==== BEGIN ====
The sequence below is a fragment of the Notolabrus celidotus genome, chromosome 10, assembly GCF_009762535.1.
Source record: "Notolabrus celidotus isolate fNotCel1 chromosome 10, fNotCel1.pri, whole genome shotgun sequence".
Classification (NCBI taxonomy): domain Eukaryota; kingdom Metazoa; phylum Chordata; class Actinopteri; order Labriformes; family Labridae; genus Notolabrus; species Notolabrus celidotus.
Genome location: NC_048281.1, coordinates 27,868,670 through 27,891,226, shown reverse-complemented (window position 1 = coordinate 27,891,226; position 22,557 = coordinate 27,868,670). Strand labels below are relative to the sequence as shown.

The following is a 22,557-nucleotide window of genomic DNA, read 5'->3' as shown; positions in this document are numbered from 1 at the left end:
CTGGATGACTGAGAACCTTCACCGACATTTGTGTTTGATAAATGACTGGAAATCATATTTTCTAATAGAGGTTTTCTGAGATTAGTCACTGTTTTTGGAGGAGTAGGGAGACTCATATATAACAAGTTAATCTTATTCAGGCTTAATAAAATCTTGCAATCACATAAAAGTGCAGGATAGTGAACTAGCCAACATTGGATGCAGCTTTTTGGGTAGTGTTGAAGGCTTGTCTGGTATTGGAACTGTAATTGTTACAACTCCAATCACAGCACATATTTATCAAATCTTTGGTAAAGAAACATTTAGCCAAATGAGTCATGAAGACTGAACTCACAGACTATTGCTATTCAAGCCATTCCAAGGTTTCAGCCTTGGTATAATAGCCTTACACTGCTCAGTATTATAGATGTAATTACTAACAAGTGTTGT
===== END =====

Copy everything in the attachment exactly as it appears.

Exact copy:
The sequence below is a fragment of the Notolabrus celidotus genome, chromosome 10, assembly GCF_009762535.1.
Source record: "Notolabrus celidotus isolate fNotCel1 chromosome 10, fNotCel1.pri, whole genome shotgun sequence".
Classification (NCBI taxonomy): domain Eukaryota; kingdom Metazoa; phylum Chordata; class Actinopteri; order Labriformes; family Labridae; genus Notolabrus; species Notolabrus celidotus.
Genome location: NC_048281.1, coordinates 27,868,670 through 27,891,226, shown reverse-complemented (window position 1 = coordinate 27,891,226; position 22,557 = coordinate 27,868,670). Strand labels below are relative to the sequence as shown.

The following is a 22,557-nucleotide window of genomic DNA, read 5'->3' as shown; positions in this document are numbered from 1 at the left end:
CTGGATGACTGAGAACCTTCACCGACATTTGTGTTTGATAAATGACTGGAAATCATATTTTCTAATAGAGGTTTTCTGAGATTAGTCACTGTTTTTGGAGGAGTAGGGAGACTCATATATAACAAGTTAATCTTATTCAGGCTTAATAAAATCTTGCAATCACATAAAAGTGCAGGATAGTGAACTAGCCAACATTGGATGCAGCTTTTTGGGTAGTGTTGAAGGCTTGTCTGGTATTGGAACTGTAATTGTTACAACTCCAATCACAGCACATATTTATCAAATCTTTGGTAAAGAAACATTTAGCCAAATGAGTCATGAAGACTGAACTCACAGACTATTGCTATTCAAGCCATTCCAAGGTTTCAGCCTTGGTATAATAGCCTTACACTGCTCAGTATTATAGATGTAATTACTAACAAGTGTTGT